• Exception: When it appears as part of a branded product or program name, like Servicemembers’ Group Life Insurance (SGLI).

Servicemembers’ Group Life Insurance (SGLI). Note that the word Servicemembers’ is plural with a plural possessive apostrophe. Because this is a proper noun, we follow the “Servicemember” spelling here, instead of our house style, “service member.”

Servicemembers’ Group Life Insurance Disability Extension (SGLI-DE). Note that the word Servicemembers’ is plural with a plural possessive apostrophe. Because this is a proper noun, we follow the “Servicemember” spelling here, instead of our house style, “service member.”

Servicemembers’ Group Life Insurance Traumatic Injury Protection (TSGLI). Note that the word Servicemembers’ is plural with a plural possessive apostrophe. Because this is a proper noun, we follow the “Servicemember” spelling here, instead of our house style, “service member.”

sign in, sign out: Don’t use log in/log out, login ID, or sign on.

  • Like this: Sign in to make an appointment.

  • Not this: Sign on to make an appointment.

Social Security number: Don’t capitalize “number.”

special claim: Define on first mention in body copy as “a claim for special needs linked to your service-connected disability.” Include definition in another sentence, as a parenthetical, or set off with commas.

suicide: When posing as a question for the Veteran, phrase as “Are you thinking of hurting yourself or others?” Don’t use “Are you having thoughts of suicide?”

substantially gainful employment: Provide a definition or note when using this term.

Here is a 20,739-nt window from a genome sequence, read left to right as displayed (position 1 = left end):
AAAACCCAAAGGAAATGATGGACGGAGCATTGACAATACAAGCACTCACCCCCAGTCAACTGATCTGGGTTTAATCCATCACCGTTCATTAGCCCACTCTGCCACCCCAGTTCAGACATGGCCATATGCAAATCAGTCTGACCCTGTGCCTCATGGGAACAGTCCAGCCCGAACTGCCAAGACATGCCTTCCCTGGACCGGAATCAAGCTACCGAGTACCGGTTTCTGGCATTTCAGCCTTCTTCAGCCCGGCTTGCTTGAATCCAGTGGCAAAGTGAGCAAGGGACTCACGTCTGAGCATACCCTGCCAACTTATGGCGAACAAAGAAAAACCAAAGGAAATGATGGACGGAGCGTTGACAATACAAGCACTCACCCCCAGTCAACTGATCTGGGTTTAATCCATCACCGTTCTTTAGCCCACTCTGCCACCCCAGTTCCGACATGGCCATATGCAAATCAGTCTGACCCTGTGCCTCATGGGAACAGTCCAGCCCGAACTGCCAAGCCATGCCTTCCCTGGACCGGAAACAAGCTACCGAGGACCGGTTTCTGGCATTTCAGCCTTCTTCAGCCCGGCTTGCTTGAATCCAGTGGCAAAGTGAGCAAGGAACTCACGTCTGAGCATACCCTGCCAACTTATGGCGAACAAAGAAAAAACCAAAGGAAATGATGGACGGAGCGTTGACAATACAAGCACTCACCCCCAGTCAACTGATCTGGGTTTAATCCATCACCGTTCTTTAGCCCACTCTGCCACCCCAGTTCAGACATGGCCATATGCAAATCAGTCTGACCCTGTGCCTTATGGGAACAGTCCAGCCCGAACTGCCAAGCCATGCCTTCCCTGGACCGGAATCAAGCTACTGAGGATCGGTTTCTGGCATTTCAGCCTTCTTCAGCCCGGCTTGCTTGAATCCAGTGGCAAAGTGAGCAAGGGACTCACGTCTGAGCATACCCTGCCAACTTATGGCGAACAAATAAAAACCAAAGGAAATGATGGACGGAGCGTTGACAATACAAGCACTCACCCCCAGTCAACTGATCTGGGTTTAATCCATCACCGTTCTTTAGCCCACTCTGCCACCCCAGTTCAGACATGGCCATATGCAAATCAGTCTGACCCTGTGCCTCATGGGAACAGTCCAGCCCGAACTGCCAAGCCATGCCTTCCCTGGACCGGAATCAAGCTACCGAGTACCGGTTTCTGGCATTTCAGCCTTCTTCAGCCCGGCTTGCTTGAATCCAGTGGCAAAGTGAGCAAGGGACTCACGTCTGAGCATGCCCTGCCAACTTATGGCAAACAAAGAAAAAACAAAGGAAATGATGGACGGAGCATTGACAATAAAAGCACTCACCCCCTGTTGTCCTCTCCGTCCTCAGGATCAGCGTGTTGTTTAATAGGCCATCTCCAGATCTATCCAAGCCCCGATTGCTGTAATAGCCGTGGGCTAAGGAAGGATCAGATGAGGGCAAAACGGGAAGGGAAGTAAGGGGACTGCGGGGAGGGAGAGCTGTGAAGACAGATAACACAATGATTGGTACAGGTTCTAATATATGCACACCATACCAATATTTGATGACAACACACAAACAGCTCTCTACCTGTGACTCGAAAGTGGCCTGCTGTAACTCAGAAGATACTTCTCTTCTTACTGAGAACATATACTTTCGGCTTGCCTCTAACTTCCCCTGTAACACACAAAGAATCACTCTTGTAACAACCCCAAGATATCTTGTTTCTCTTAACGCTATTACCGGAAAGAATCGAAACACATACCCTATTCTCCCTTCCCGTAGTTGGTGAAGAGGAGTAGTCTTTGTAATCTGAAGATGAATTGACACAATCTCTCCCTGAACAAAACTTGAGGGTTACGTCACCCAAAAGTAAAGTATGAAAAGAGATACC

• Like this: You can’t hold down a steady job that supports you financially (known as substantially gainful employment) because of your service-connected disability. Odd jobs (marginal employment), don’t count.

Supplemental Claim: Define on first mention in body copy as “providing new evidence to support a disability claim that was denied.” Note: A Veteran “files” a Supplemental Claim, not “requests” a Supplemental Claim.

Supplemental Claim decision: Initial cap “Supplemental Claim.” Don’t capitalize “decision.”

Survivors’ and Dependents’ Educational Assistance (DEA) program: Include “also called Chapter 35” on first mention. Can be shortened to “DEA program” after first mention.

T

terminal illness: When this term is used as part of eligibility information for a benefit such as hospice care or life insurance, include a plain language definition of the term. Example: “terminal illness (a condition that can’t be treated).”

total disability, permanent and total disability: Define a “total disability” as “a disability that we’ve rated as 100% disabling,” and define “permanent and total disability” as “a disability that we’ve rated as 100% disabling and that’s not expected to improve.” Include definition in another sentence, as a parenthetical, or set off with commas.

trauma: Define on first mention in body copy as “an injury or deeply disturbing experience.” Include definition in another sentence, as a parenthetical, or set off with commas.

U

U.S.: Use periods.

V

VA: Don’t use “the” before VA when it’s used as a noun. However, when VA serves as an adjective, use the article where appropriate. See the entry “Department of Veterans Affairs” for full guidance.

  • As a noun: VA announced today that…
  • As a noun phrase (“VA facilities”): Some VA facilities in Texas are affected by Hurricane Florida.
  • As an adjective (modifying “task force”): The VA task force announced today…

VA decision: This is a general, umbrella term for a claim decision made by VA.

VA.gov: Treat it as a brand name and always capitalize “VA.” Don’t use “www.va.gov” as the name.

  • Like this: Preview the new VA.gov.
  • Not this: Va.gov has benefits information for Veterans.